Who Gets to Decide, Production Fundamentals Series Part 3

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A multi-part series on the fundamentals eDiscovery practitioners need to know about the preparation and production of ESI

In “The Final Countdown,” we discussed the importance of production and the primary production formats.  In “The Nitty-Gritty and Other Reduplications,” we discussed other important production format considerations.  In this Part, we review what the FRCP have to say about who selects the production format.

Now that we’ve reviewed the available production formats and related options, it’s time to discuss which party gets to decide on the formats and options to be used in a typical case.  Pursuant to the Federal Rules of Civil Procedure, both parties have opportunities for a say: first, in negotiations; then, through requests and objections; and finally, through motions to compel and protect.

Negotiation in FRCP 26

Production format selection for ESI first comes up in FRCP 26(f) as part of the required meet and confer.  FRCP 26(f)(1) specifies that “the parties must confer as soon as practicable,” and 26(f)(2) specifies that, among other things, the parties must use the conference to “develop a proposed discovery plan.”  FRCP 26(f)(3) describes what this discovery plan must address, including “(C) any issues about disclosure, discovery, or preservation of electronically stored information, including the form or forms in which it should be produced” [emphasis added].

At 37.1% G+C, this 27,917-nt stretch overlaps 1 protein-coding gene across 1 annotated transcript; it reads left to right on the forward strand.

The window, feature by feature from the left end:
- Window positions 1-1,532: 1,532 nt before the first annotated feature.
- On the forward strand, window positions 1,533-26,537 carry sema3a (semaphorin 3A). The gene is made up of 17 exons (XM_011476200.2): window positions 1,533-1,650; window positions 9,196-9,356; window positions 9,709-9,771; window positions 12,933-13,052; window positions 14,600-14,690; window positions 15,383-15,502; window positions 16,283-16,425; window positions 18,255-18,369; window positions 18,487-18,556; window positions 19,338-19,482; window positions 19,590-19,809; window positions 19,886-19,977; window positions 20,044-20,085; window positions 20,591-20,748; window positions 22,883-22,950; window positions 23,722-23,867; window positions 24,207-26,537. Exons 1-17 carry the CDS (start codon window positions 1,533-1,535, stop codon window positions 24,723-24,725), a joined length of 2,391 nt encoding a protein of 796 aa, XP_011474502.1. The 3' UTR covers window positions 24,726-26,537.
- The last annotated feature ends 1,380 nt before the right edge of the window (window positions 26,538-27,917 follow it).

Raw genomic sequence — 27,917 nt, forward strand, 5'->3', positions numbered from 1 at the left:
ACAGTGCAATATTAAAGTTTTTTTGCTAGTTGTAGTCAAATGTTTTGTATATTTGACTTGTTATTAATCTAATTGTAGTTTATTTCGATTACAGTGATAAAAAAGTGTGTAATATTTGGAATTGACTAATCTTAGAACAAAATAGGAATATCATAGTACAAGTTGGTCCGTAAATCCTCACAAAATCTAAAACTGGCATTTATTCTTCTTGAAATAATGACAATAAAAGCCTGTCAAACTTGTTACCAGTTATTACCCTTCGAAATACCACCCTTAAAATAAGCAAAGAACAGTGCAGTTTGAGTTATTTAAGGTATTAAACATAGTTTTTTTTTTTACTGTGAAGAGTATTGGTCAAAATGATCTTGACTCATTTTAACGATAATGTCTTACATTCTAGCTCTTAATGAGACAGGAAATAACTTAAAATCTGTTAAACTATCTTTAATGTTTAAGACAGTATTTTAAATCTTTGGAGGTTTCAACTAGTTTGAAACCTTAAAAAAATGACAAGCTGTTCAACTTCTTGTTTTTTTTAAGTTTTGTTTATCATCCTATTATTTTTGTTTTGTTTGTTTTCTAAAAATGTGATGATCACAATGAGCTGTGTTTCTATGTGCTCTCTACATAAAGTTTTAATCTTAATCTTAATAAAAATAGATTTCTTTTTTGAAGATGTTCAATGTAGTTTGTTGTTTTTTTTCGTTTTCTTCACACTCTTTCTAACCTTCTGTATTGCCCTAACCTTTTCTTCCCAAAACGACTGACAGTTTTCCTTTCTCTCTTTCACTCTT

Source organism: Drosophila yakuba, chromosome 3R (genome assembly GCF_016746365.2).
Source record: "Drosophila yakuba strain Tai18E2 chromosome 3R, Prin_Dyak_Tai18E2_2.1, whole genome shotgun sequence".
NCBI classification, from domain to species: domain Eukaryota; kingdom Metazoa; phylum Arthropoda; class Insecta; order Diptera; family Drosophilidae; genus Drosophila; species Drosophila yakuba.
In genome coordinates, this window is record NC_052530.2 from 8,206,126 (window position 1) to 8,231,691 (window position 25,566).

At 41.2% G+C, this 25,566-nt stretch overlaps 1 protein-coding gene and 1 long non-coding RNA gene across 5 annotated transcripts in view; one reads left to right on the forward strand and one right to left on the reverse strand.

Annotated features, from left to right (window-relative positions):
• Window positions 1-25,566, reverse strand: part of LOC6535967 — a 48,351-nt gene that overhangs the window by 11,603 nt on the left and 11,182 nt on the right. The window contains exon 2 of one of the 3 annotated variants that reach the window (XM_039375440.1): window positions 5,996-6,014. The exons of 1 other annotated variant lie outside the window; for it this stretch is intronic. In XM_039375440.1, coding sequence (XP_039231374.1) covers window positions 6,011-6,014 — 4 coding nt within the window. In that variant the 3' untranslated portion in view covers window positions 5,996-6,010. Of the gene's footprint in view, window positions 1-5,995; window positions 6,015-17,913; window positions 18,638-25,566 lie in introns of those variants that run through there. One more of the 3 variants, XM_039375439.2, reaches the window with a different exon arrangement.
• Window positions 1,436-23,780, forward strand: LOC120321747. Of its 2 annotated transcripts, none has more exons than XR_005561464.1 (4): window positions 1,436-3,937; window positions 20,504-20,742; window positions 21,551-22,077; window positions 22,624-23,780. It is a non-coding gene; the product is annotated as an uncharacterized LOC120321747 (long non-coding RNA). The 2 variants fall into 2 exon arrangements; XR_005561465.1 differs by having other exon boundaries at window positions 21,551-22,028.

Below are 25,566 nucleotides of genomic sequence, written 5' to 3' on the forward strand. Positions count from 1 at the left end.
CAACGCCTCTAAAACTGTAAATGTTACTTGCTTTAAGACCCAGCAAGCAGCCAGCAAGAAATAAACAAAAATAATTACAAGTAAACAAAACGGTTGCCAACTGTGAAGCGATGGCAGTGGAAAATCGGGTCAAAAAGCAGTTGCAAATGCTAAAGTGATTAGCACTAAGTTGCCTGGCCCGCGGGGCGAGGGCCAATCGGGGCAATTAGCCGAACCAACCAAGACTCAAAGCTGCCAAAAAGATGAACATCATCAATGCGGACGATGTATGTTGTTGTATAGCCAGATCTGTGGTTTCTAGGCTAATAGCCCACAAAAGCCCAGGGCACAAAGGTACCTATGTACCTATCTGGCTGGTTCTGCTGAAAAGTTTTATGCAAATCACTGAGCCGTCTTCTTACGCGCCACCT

Good faith efforts to fulfill this requirement are expected of the parties.  FRCP 37 specifies the consequences for failure in this area:

(f) Failure to Participate in Framing a Discovery Plan. If a party or its attorney fails to participate in good faith in developing and submitting a proposed discovery plan as required by Rule 26(f), the court may, after giving an opportunity to be heard, require that party or attorney to pay to any other party the reasonable expenses, including attorney’s fees, caused by the failure.  [emphasis added]

Thus, in an ideal case, the parties discuss the available production formats and other options during their initial conference, reach a mutually-acceptable agreement, and document that agreement in a written discovery plan that both parties then follow.  When uncertain of what approach to use, it is common for parties to look to publicly-available federal agency production protocols as models they can use for their own production plans.

Requests and Objections in FRCP 34

Unfortunately, many cases do not follow that ideal path, and the specifics of production preferences and expectations remain unaddressed until later in the discovery process.  In such cases, FRCP 34 provides the next set of instructions for who gets to decide on production format.

In cases where a prior agreement has not been negotiated, FRCP 34(b)(1)(C) allows parties requesting production of ESI to “specify the form or forms in which electronically stored information is to be produced.”  If the responding party does not want to produce in the requested form, FRCP 34(b)(2)(D) allows them to object to the requested form and state its proposed alternative:

(D) Responding to a Request for Production of Electronically Stored Information. The response may state an objection to a requested form for producing electronically stored information. If the responding party objects to a requested form – or if no form was specified in the request – the party must state the form or forms it intends to use.  [emphasis added]

FRCP 34(b)(2)(E) then lays out the parameters within which a responding party can choose when objecting and proposing an alternative, or when no format has been negotiated, requested, or ordered: